White House says 'disagreements' remain after Netanyahu talks
The White House says high-stakes talks between US President Barack Obama and Israeli Prime Minister Benjamin Netanyahu have failed to overcome a dispute between the two allies over expanding Jewish settlements in East Jerusalem.
AFP - Talks between President Barack Obama and Israeli Prime Minister Benjamin Netanyahu have failed to resolve "disagreement" thwarting US efforts to revive Middle East peace talks, the White House said Wednesday.
Obama asked Netanyahu during two high-stakes meetings late Tuesday to take specific "confidence-building" steps to boost indirect talks Washington is trying to arrange with the Palestinians.
"There are areas of agreement. There are areas of disagreement, and that conversation is ongoing," White House spokesman Robert Gibbs said.
Meanwhile, before boarding a plane back to Israel, Netanyahu said: "We think we have found a golden way that would allow the Americans to move the peace process forward while preserving our national interests".
In a sign of the fragile state of US-Israeli relations amid a fierce public row over settlements, the White House did not offer Netanyahu the normal trappings of a foreign leader's visit, a photo-op or joint press appearance.
Gibbs said the discussions were "honest and straightforward," a diplomatic euphemism hinting at tensions, after Netanyahu went into the talks having laid down a hard line on settlement construction in annexed east Jerusalem.
The White House did not even characterize the talks until Gibbs spoke, 15 hours after the Israeli prime minister left and unusually, did not release an official photo of the closed-door talks.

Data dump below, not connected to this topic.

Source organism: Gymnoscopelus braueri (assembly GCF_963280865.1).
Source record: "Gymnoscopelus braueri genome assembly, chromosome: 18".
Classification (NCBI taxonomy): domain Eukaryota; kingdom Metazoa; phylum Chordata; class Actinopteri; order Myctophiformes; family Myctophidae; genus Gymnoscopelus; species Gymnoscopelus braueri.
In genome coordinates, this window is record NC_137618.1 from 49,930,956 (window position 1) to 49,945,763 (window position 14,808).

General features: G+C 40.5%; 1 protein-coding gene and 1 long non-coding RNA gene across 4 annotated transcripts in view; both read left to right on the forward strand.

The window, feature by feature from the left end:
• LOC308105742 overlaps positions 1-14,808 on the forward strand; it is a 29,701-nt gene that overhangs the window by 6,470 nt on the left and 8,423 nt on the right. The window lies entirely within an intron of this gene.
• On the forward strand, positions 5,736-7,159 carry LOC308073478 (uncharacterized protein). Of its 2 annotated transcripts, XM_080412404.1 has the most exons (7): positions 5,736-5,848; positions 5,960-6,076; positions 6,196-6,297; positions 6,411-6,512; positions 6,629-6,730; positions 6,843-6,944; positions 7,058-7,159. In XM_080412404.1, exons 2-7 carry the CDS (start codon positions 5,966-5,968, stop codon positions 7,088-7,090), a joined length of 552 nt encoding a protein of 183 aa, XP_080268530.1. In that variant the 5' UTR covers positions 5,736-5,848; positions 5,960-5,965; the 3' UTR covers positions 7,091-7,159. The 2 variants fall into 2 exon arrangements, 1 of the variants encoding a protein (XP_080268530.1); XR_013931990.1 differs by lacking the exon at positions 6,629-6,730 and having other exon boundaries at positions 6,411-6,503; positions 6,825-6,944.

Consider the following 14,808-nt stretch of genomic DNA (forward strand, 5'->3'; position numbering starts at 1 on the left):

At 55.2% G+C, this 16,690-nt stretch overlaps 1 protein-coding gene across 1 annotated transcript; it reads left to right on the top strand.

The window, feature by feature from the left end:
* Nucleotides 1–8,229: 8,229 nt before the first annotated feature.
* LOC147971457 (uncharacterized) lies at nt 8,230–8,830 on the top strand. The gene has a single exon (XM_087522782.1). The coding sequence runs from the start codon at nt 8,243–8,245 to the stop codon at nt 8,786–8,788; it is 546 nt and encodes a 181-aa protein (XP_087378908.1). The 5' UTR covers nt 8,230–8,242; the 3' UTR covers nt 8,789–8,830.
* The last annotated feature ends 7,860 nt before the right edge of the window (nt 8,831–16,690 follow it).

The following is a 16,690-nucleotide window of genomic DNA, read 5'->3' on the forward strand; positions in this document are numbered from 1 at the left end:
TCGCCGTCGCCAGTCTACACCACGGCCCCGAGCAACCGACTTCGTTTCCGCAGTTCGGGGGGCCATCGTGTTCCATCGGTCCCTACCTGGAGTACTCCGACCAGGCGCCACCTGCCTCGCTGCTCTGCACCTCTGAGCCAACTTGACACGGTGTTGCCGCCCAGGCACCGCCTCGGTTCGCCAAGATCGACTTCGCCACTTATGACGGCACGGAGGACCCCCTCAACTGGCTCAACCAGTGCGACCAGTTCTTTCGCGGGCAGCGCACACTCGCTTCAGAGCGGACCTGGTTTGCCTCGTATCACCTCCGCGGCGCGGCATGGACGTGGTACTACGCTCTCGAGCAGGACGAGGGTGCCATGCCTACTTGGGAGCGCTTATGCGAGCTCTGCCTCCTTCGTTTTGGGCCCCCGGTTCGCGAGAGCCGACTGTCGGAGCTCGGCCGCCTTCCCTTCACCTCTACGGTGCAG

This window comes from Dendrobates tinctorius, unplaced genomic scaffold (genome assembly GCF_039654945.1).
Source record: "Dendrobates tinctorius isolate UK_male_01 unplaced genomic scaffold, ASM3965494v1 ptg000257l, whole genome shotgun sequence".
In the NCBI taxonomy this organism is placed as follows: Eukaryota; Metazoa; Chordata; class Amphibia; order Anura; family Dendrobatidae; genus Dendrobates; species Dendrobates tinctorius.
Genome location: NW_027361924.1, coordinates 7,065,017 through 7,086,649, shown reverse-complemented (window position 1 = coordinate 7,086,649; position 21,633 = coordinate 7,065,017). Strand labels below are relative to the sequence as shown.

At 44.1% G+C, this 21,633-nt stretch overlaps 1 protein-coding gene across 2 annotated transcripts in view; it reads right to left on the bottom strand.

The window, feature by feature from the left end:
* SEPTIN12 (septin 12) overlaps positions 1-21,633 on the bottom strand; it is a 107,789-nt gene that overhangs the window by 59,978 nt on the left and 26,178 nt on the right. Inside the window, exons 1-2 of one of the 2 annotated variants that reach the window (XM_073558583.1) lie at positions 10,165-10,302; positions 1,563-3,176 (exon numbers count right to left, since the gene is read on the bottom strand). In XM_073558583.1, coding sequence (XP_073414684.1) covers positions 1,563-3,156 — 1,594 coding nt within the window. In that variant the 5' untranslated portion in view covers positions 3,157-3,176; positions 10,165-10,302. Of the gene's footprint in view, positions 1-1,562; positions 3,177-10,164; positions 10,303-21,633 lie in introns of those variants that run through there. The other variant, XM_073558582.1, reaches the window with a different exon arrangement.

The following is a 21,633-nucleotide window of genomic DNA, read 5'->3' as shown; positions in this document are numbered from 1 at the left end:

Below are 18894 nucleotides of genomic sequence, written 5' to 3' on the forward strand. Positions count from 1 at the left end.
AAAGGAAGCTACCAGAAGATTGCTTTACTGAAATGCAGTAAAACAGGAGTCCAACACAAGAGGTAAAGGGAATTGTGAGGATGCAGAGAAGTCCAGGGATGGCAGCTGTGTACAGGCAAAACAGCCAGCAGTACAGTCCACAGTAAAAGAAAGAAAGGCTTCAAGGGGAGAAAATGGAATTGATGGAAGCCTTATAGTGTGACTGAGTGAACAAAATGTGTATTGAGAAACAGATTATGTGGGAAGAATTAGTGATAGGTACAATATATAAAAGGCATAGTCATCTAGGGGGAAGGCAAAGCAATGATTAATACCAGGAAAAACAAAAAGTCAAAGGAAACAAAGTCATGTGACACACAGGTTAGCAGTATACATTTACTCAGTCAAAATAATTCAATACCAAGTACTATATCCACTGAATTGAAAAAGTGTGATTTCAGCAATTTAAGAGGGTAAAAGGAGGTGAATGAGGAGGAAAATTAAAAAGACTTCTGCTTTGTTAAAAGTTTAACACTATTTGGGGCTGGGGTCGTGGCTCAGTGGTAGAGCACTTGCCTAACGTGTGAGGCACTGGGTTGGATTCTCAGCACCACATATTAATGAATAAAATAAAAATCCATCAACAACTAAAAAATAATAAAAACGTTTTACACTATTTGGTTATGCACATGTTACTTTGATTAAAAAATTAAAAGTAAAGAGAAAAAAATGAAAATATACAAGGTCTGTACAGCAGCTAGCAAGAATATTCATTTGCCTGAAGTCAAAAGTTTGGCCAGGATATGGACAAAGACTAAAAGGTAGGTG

Netanyahu's office however said the two rounds of talks between the key allies had unfolded in a "good atmosphere."
Despite the failure to reach agreement, US Middle East envoy George Mitchell was due to meet Netanyahu in Washington later Wednesday, following more official contact between the two delegations, Gibbs said.
But there were so far no plans for Obama and Netanyahu to meet again, he added.
"The president has asked the prime minister for certain things to build confidence up to proximity talks that we think can make progress," Gibbs said.
"I am not going to get into the substance yet of the meeting."
Obama and Netanyahu met at the White House with ties between the two allies severely rattled by an Israeli decision to construct 1,600 more Jewish settlements in east Jerusalem, which Palestinians see as their future capital.
The Israeli leader on Tuesday made clear that US demands for a settlement freeze could delay the resumption of Middle East peace talks for a year, a day after a fiery speech in which he said "Jerusalem is not a settlement."
"If the Americans support the unreasonable demands made by the Palestinians regarding a freeze on settlements in east Jerusalem and the West Bank, the peace process risks being blocked for a year," Netanyahu said.
"Relations between Israel and the United States should not be hostage to differences between the two countries over the peace process with the Palestinians," he was quoted as saying by Israeli media.
Netanyahu left the White House, with little fanfare, and did not even glance at reporters late Tuesday, his departure symbolizing his government's growing estrangement from its major allies.
As the prime minister sparred with Washington, his government was also trying to douse a crisis with Britain, after the London government expelled an Israeli diplomat over a row over faked UK passports.
Britain said Tuesday there were compelling reasons to suggest Israel was behind the forgeries used by the team which killed Hamas commander Mahmud al-Mabhuh in Dubai in January.
Notably, Obama discussed the latest tensions on the Middle East with British Prime Minister Gordon Brown, French President Nicolas Sarkozy and German Chancellor Angela Merkel in a secure video conference on Wednesday.
The talks also focused on the next steps the international community could take on another key issue that concerns Israel -- Iran -- as Washington seeks a toughened range of sanctions over the Islamic Republic's disputed nuclear program.
The row between Washington and Israel erupted when -- during a visit to Israel by Vice President Joe Biden -- Netanyahu's government announced the construction of 1,600 settler homes in the east Jerusalem.